Rosetrees Interdisciplinary workshop on neurodegenerative diseases of the brain

Many thanks to the organisers of the Rosetrees interdisciplinary workshop on neurodegenerative diseases of the brain yesterday (10 Feb, via Zoom).

I had a great time presenting my talk and discussing the physics of life, plus our work on disease progression modelling in the UCL POND group.

My slides are here:
Top-down and Bottom-up models of neurodegenerative disease progression

Look out for the recording of all the talks, which will appear on YouTube soon.

CompAge 2020

Here’s my poster:

AAIC 2020 presentations

Here are my presentations from AAIC 2020:

MRC-ULHA Zoom Seminar

Thanks to folks in the UCL MRC Unit for Lifelong Health and Ageing (and colleagues beyond) for hosting me for a Zoom seminar today (13 May 2020).

I very much appreciate the questions, discussion, and enthusiasm for my research.

Special thanks to Sarah-Naomi James for inviting me!

Here are the slides:

CMIC seminar

Thanks to colleagues in the UCL Centre for Medical Image Computing (CMIC) and Dementia Research Centre for turning out in force yesterday for my CMIC seminar (15 January 2020).

Looking forward to following up with new results as they come in now that my UKRI Future Leaders Fellowship has started!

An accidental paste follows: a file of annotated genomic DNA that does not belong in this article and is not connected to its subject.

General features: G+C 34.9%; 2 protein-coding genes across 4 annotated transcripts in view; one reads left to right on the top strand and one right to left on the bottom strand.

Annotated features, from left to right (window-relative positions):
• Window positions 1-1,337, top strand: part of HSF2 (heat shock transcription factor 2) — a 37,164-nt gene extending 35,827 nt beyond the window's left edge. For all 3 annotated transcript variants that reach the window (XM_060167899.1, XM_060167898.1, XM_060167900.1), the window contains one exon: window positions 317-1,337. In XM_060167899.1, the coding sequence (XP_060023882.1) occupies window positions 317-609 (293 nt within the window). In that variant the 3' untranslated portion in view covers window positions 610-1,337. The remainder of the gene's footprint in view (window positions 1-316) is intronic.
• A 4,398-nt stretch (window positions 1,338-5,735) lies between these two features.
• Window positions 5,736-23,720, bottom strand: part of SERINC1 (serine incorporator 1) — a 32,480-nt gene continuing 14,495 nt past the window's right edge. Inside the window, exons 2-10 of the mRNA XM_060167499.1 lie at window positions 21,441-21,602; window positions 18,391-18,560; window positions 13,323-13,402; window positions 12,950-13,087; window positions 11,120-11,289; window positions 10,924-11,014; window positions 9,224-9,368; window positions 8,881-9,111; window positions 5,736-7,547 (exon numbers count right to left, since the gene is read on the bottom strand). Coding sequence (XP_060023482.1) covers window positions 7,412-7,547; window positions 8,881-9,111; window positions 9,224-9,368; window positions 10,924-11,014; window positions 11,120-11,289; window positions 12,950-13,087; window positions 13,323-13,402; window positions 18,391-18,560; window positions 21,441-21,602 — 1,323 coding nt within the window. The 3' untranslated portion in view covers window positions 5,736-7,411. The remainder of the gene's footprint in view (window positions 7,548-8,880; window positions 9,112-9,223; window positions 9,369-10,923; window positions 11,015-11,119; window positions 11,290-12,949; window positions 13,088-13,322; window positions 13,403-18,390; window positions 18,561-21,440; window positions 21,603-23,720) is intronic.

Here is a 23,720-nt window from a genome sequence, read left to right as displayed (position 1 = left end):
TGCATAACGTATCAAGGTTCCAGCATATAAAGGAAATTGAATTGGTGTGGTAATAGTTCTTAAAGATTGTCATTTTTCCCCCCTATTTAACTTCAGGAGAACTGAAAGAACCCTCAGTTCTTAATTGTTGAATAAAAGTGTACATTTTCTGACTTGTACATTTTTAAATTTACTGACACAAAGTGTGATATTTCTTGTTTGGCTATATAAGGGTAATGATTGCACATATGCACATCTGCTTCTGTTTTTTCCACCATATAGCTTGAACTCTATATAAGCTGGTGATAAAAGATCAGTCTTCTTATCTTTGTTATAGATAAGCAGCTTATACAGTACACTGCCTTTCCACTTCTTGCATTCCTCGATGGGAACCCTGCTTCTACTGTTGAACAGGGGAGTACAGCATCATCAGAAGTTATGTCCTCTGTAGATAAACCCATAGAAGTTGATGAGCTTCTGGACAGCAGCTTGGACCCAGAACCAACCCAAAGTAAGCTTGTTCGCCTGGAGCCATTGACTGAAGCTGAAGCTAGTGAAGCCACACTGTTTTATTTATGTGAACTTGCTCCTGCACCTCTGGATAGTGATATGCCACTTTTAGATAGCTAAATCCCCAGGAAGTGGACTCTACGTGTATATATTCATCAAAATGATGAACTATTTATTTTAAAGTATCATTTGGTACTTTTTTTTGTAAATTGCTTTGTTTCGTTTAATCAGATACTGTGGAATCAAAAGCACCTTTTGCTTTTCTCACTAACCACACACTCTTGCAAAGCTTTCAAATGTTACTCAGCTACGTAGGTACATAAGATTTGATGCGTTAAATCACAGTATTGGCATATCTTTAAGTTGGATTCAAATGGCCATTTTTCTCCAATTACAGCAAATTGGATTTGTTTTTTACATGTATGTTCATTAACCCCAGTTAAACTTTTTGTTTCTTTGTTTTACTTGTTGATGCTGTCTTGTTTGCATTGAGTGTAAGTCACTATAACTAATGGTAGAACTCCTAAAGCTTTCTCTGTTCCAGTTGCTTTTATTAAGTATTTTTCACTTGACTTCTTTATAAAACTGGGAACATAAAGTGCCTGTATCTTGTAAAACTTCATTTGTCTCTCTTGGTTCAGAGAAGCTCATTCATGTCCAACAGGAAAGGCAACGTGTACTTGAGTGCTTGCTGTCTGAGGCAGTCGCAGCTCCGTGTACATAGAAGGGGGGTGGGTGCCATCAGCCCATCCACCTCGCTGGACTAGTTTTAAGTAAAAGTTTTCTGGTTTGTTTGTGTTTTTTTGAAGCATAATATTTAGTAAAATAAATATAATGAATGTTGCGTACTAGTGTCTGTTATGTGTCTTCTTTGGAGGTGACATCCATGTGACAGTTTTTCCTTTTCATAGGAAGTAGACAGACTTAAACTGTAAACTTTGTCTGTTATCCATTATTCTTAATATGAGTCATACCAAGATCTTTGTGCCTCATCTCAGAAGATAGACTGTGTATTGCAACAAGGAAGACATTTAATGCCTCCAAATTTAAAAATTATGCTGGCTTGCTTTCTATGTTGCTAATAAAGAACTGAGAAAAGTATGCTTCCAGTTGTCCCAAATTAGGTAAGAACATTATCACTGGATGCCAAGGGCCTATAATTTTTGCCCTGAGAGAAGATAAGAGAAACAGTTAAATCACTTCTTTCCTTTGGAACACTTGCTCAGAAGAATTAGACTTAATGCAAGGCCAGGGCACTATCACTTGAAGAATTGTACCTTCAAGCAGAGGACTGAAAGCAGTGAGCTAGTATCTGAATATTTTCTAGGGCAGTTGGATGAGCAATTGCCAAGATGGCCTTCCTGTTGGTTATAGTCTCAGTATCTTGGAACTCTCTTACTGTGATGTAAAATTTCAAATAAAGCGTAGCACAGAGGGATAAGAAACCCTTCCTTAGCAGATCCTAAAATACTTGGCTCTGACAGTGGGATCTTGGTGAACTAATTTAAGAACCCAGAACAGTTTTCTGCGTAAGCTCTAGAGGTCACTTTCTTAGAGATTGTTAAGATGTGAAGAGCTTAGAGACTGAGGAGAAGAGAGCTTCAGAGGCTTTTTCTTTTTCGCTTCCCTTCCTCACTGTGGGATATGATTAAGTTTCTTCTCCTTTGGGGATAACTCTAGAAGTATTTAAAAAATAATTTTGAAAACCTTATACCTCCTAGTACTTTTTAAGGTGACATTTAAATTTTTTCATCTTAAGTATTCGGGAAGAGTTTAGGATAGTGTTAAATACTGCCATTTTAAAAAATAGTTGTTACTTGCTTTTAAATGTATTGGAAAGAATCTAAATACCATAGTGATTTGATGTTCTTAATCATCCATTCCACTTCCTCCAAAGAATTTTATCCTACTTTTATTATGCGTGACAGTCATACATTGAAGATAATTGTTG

Here are the slides:

Talk at the UK DRI (UCL)

Thanks to Marc Busche for the invitation, I gave a talk at the UK Dementia Research Institute at UCL on 31 October. Looking forward to following up with all the new leads for possible collaborations.

Here are the slides:

UCL postdoc job

Want to work with me on computational modelling of neurological disease progression like Alzheimer’s, multiple sclerosis, and prion diseases?

We also model normal ageing, and collaborate with teams working on neurodevelopment in infants and children.

Got a PhD in computer science, physics, maths, medical image computing, or a related field?

Then apply for this postdoc job at UCL.

Closing date is 15 Feb 2018.

Data-driven computational models of familial Alzheimer’s disease

The published version is available here:
Brain 141(5), awy050 (2018).

“The paper is a pleasure to read, as well as scientifically insightful.”
— Journal Editor

My latest paper on Alzheimer’s disease progression has been accepted in Brain. The preprint is on bioRxiv, available for free:

Data-driven models of dominantly-inherited Alzheimer’s disease progression
Neil Oxtoby, Alex(andra) Young, Dave Cash, Tammie Benzinger, Anne Fagan, John Morris, Randy Bateman, Nick Fox, Jon Schott, Danny Alexander
bioRxiv, 250654 (2018)

Familial AD (known more technically as “dominantly-inherited” AD or “autosomal dominant” AD) is very rare cause of dementia – about 1% of all AD. It’s caused by one of a family of genetic mutations inherited (50/50 chance) from a parent, and results in developing AD symptoms (memory loss, etc.), earlier than usual – in your 40s or 50s, rather than 60s or 70s.